Then there were the false reports, of ‘black lawlessness’ casting yet another excuse to let ‘those’ people ‘drown’. It was not until April 2012 – 7 years later, that 5 policemen (of 20) were convicted for those false claims made to coverup their killing of as many ‘blacks’ as they could.

The result, there has been a -29.1% drop in population in New Orleans, whereas in Louisianna, which was also affected the state has grown by over 64,000 during the last ten years according to a 2010 U.S. Census – its one way of ‘culling’ the population!

“The city is more affluent, more Latin and a little whiter than it was before Katrina,” Jacques Morial commented to Bloomberg, a community organizer whose father and brother were its first and third black mayors.

For those who died or just simply left the pain behind, the Federal investment of U.S$45bn beneifted them not at all! By 2007, those who did/could not leave (evacuees), still ‘lived’ outside of the city in FEMA trailers waiting for the promise that has never arrived.

Making It Right Foundation

The Arts, is an expression of the human creative potential, that can take the intangible and make it it tangible helping both the artiste and the observer to rise above the mundane to make greater sense of the world we live in. However, that essential  ethic of the Arts does not sit on the front seat of the Hollywood today. There are of course exceptions, and now again they shine in the backdrop of mainstream/alternative media. This is reflected in the way that Brad has deliberately chosen to lead his life outside and occasionally inside that medium maintaining contact with real life and the lives of others.

A glowing example of that is Pitt’s Making It Right Foundation. Two years after Katrina, Pitt visited the Lower 9th Ward of New Orleans where 4,000 homes were destroyed. The area was still devastated, nothing was done. Pitt promised that he would help make it right.

The Make it Right Foundation began with the goal of building 150 affordable green homes that are storm resistant, and suitable for families to live in.

On their website it states:

“Make It Right is part of the broader rebuilding effort in New Orleans. We’re working with the City of New Orleans, the New Orleans Redevelopment Authority and other nonprofits to build the affordable housing, infrastructure and amenities key to bringing families home. Right now, acclaimed architect Frank Gehry who developed a duplex design for Make It Right, is working on another affordable housing project in New Orleans.”

The efficient eco-friendly homes include:

  • Elevations 8 feet above the ground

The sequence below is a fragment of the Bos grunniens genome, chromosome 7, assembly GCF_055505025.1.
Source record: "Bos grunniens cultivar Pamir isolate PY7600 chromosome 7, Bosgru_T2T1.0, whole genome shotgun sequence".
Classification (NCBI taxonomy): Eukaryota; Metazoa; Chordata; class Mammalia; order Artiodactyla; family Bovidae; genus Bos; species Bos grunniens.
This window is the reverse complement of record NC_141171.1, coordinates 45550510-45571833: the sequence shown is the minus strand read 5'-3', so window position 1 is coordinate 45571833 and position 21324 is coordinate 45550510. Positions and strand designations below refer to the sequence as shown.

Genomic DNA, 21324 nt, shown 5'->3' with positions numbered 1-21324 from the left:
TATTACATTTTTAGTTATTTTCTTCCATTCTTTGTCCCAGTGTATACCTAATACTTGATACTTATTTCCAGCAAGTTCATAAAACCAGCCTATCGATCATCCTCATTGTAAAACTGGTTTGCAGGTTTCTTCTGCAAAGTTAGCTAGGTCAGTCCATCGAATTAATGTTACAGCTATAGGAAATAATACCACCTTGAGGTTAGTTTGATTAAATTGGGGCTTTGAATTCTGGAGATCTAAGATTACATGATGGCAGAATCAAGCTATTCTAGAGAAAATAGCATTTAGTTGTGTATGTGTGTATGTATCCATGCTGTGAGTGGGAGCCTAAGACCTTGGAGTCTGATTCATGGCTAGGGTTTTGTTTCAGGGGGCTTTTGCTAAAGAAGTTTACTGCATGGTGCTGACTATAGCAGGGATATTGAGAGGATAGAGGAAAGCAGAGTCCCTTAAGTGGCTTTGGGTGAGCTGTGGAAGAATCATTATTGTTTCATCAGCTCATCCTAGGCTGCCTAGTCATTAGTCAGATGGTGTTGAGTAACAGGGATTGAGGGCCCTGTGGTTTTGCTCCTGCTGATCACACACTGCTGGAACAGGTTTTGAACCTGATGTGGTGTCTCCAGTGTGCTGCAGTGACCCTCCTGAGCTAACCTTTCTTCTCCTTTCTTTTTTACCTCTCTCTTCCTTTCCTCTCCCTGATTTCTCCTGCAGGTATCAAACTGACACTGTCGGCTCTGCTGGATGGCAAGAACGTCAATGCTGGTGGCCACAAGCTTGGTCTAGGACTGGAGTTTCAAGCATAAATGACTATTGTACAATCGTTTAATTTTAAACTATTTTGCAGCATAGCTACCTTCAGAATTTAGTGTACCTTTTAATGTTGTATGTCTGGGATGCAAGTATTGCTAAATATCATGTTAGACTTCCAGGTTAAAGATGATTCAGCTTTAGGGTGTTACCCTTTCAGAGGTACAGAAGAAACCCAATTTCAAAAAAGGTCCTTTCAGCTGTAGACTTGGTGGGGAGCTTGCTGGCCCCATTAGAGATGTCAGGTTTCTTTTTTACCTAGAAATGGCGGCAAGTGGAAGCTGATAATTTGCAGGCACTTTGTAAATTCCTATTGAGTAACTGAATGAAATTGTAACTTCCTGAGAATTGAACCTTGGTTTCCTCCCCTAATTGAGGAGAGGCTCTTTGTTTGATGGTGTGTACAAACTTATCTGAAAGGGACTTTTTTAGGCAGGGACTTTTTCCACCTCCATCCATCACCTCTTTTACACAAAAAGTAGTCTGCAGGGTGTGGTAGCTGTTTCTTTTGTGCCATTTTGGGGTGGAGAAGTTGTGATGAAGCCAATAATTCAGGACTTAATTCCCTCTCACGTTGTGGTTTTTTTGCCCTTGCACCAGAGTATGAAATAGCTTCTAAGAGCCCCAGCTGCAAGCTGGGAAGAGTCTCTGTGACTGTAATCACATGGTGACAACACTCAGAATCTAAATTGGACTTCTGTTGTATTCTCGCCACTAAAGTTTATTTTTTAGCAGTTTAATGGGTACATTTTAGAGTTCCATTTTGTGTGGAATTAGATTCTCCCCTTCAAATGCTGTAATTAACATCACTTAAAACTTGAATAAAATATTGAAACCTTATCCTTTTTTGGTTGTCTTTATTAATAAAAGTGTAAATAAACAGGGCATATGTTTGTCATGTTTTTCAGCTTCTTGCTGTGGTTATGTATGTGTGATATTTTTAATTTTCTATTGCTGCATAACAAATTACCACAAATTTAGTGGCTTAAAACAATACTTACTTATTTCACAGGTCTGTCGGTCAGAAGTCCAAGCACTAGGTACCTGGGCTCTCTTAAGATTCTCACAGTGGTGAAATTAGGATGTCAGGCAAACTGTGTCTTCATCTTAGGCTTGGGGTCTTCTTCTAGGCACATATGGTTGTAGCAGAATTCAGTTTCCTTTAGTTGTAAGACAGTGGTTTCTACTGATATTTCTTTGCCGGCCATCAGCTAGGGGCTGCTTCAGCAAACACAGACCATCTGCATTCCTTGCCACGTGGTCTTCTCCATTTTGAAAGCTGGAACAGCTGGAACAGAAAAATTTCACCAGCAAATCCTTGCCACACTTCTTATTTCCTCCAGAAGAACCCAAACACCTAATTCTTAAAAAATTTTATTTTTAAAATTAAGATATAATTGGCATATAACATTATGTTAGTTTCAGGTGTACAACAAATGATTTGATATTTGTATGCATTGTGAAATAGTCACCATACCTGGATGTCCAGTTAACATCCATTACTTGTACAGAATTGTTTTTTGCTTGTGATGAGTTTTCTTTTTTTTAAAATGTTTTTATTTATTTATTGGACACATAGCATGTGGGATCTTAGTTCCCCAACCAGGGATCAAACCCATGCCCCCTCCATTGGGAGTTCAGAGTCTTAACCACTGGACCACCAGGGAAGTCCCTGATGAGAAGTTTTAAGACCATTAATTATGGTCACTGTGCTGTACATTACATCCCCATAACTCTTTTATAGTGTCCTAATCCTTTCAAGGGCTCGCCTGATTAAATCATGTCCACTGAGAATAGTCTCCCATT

• Emrgency escape hatch in the roof
  • Energy Star-rated windows and appliances
  • Formaldehyde free paint
  • Formaldehyde free cabinets
  • Affordable at U.S standards costing about U.S$150,000

Make It Right is also helping to rebuild a community using:

  • Native landscaping
  • Micro-farms
  • Rain gardens
  • Building new streets
  • Gardens for the Martin      Luther King school, the Tekrema Community Center and the Village

Pitt enlisted expert help from architect Frank Gehry and 20 other architects all who contribute their talent and skill to Make It Right allowing residents to pay what they can afford within reason.

Alot of expert help is involved, like that of the University of New Orleans Engineering Division which have engineered wall sections that uses 30% less materials than traditional wall, yet are 5 times stronger. The project has also been wroking on strengthening porous concrete.

New skills learned are passed on through internships, which has increased for instance Louisianna certified contractors skilled in pervious concrete from 0 – 20.

This effort was not born of one man, but began with one man who convened a meeting in December 2006 with a group of experts in New Orleans to brainstorm the idea. Pitt spent time with community leaders and the displaced people themselves to forge a way forward. The next step involved a architecture competition that was organized by Global Green to generate ideas on how to build sustainably.

Discussions continued exploring a large scale development of eco-friendly, but affordable housing that was innovative and could be replicated. Pitt’s intention has born fruit, and that is that the initiative would pave the way to recovery, and redevelopment across New Orleans.

What is that proverbial saying “ anything is possible when done by the willing…”  it is just that far too many are not willing to make it right. Pitt’s art has given him the ability to do this, and for some people on this earth to believe again. Pitt believes in comunity, having lived in New Orleans he knows what community really means, and that community which felt that their world had been pulled away from under its feet, with all its traditions, is what energizes Pitt because it is all about being apart of the process, not a distant donator to real life!


Brokes, E. “Jesmyn Ward: ‘I wanted to write about the people of the south’

McCulley, R. “Healing Katrina’s Racial Wounds.”,8599,1656660,00.html

McGreal, C. “Five New Orleans Police Officers Sentenced in Hurricane Katrina Killings.”

Schulman, J, and Schweber-Koren,R . “Eight Big Lies About Katrina”

Sedghi, A. “New Orleans population drops by nearly 30% – full Louisiana population data.”